80    }
 81  }
 82
 83  /**
 84   * Helper called by generated code to construct default values for bytes
 85   * fields.
 86   * <p>
 87   * This is a lot like {@link #stringDefaultValue}, but for bytes fields.
 88   * In this case we only need the second of the two hacks -- allowing us to
 89   * embed raw bytes as a string literal with ISO-8859-1 encoding.
 90   */
 91  public static ByteString bytesDefaultValue(String bytes) {
 92    try {
 93      return ByteString.copyFrom(bytes.getBytes("ISO-8859-1"));
 94    } catch (UnsupportedEncodingException e) {
 95      // This should never happen since all JVMs are required to implement
 96      // ISO-8859-1.
 97      throw new IllegalStateException(
 98          "Java VM does not support a standard character set.", e);
 99    }
100  }
101
102  /**
103   * Helper called by generated code to determine if a byte array is a valid
104   * UTF-8 encoded string such that the original bytes can be converted to
105   * a String object and then back to a byte array round tripping the bytes
106   * without loss.
107   * <p>
108   * This is inspired by UTF_8.java in sun.nio.cs.
109   *
110   * @param byteString the string to check
111   * @return whether the byte array is round trippable
112   */
113  public static boolean isValidUtf8(ByteString byteString) {
114    int index = 0;
115    int size = byteString.size();
116    // To avoid the masking, we could change this to use bytes;
117    // Then X > 0xC2 gets turned into X < -0xC2; X < 0x80
118    // gets turned into X >= 0, etc.
119
120    while (index < size) {
121      int byte1 = byteString.byteAt(index++) & 0xFF;
122      if (byte1 < 0x80) {
123        // fast loop for single bytes
124        continue;
125
126        // we know from this point on that we have 2-4 byte forms
127      } else if (byte1 < 0xC2 || byte1 > 0xF4) {
128        // catch illegal first bytes: < C2 or > F4
129        return false;
130      }
131      if (index >= size) {
132        // fail if we run out of bytes
133        return false;
134      }
135      int byte2 = byteString.byteAt(index++) & 0xFF;
136      if (byte2 < 0x80 || byte2 > 0xBF) {
137        // general trail-byte test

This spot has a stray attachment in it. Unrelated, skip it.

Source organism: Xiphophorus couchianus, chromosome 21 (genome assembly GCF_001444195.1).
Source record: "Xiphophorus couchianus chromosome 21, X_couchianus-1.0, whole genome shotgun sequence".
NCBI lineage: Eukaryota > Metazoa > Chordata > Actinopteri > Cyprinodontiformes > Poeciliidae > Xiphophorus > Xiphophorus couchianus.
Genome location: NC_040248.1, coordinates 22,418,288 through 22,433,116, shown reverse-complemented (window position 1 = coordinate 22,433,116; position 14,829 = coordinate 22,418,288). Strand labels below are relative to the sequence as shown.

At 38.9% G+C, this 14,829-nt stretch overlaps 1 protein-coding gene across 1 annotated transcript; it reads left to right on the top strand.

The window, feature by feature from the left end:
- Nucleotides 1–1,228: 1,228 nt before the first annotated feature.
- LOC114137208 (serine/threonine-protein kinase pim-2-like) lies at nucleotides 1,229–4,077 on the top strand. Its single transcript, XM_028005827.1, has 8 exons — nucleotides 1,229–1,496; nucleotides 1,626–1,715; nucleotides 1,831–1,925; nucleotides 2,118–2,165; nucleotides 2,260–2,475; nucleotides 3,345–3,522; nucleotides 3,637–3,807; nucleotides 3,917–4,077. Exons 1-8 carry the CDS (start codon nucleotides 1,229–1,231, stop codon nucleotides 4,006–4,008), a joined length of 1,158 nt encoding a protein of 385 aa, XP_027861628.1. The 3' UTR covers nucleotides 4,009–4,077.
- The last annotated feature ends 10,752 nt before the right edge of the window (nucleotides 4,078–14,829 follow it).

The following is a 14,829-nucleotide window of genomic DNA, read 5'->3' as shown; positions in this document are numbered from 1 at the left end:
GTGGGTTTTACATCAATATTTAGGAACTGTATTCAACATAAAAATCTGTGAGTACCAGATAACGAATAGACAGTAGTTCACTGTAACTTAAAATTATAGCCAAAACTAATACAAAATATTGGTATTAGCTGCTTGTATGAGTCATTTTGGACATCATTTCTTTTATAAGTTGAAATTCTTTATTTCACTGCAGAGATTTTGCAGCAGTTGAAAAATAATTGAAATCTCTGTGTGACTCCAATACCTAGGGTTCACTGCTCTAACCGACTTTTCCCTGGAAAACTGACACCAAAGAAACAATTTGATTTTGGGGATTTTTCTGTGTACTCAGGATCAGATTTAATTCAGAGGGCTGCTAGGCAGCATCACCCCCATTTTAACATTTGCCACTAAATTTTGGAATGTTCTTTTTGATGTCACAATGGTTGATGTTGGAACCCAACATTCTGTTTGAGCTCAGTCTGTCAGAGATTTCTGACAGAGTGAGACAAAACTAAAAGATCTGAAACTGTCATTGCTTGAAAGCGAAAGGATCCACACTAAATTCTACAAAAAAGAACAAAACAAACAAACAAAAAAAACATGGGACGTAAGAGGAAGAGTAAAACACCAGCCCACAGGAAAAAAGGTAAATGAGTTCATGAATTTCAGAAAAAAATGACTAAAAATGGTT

138        return false;
139      }
140      if (byte1 <= 0xDF) {
141        // two-byte form; general trail-byte test is sufficient
142        continue;
143      }
144
145      // we know from this point on that we have 3 or 4 byte forms
146      if (index >= size) {
147        // fail if we run out of bytes
148        return false;
149      }
150      int byte3 = byteString.byteAt(index++) & 0xFF;
151      if (byte3 < 0x80 || byte3 > 0xBF) {
152        // general trail-byte test
153        return false;
154      }
155      if (byte1 <= 0xEF) {
156        // three-byte form. Vastly more frequent than four-byte forms
157        // The following has an extra test, but not worth restructuring
158        if (byte1 == 0xE0 && byte2 < 0xA0 ||
159            byte1 == 0xED && byte2 > 0x9F) {
160          // check special cases of byte2
161          return false;
162        }
163
164      } else {
165        // four-byte form
166
167        if (index >= size) {
168          // fail if we run out of bytes
169          return false;
170        }
171        int byte4 = byteString.byteAt(index++) & 0xFF;
172        if (byte4 < 0x80 || byte4 > 0xBF) {
173          // general trail-byte test
174          return false;
175        }
176        // The following has an extra test, but not worth restructuring
177        if (byte1 == 0xF0 && byte2 < 0x90 ||
178            byte1 == 0xF4 && byte2 > 0x8F) {
179          // check special cases of byte2
180          return false;
181        }
182      }
183    }
184    return true;
185  }
186
187  /**
188   * Interface for an enum value or value descriptor, to be used in FieldSet.
189   * The lite library stores enum values directly in FieldSets but the full
190   * library stores EnumValueDescriptors in order to better support reflection.
191   */
192  public interface EnumLite {
193    int getNumber();
194  }
195
196  /**
197   * Interface for an object which maps integers to {@link EnumLite}s.
198   * {@link Descriptors.EnumDescriptor} implements this interface by mapping
199   * numbers to {@link Descriptors.EnumValueDescriptor}s.  Additionally,
200   * every generated enum type has a static method internalGetValueMap() which
201   * returns an implementation of this type that maps numbers to enum values.
202   */
203  public interface EnumLiteMap<T extends EnumLite> {
204    T findValueByNumber(int number);
205  }
206}